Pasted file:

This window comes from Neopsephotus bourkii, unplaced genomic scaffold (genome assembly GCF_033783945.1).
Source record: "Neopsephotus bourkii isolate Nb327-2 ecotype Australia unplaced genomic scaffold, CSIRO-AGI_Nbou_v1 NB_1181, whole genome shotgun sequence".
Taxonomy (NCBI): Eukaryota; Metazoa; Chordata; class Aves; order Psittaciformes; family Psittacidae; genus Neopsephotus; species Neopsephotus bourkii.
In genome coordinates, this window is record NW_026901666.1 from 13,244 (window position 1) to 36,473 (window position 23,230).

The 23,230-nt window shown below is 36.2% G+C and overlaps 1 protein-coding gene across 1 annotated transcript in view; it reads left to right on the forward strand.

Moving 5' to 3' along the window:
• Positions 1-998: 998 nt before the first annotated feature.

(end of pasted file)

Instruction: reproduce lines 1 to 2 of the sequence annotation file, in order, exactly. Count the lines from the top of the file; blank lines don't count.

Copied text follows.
This window comes from Neopsephotus bourkii, unplaced genomic scaffold (genome assembly GCF_033783945.1).
Source record: "Neopsephotus bourkii isolate Nb327-2 ecotype Australia unplaced genomic scaffold, CSIRO-AGI_Nbou_v1 NB_1181, whole genome shotgun sequence".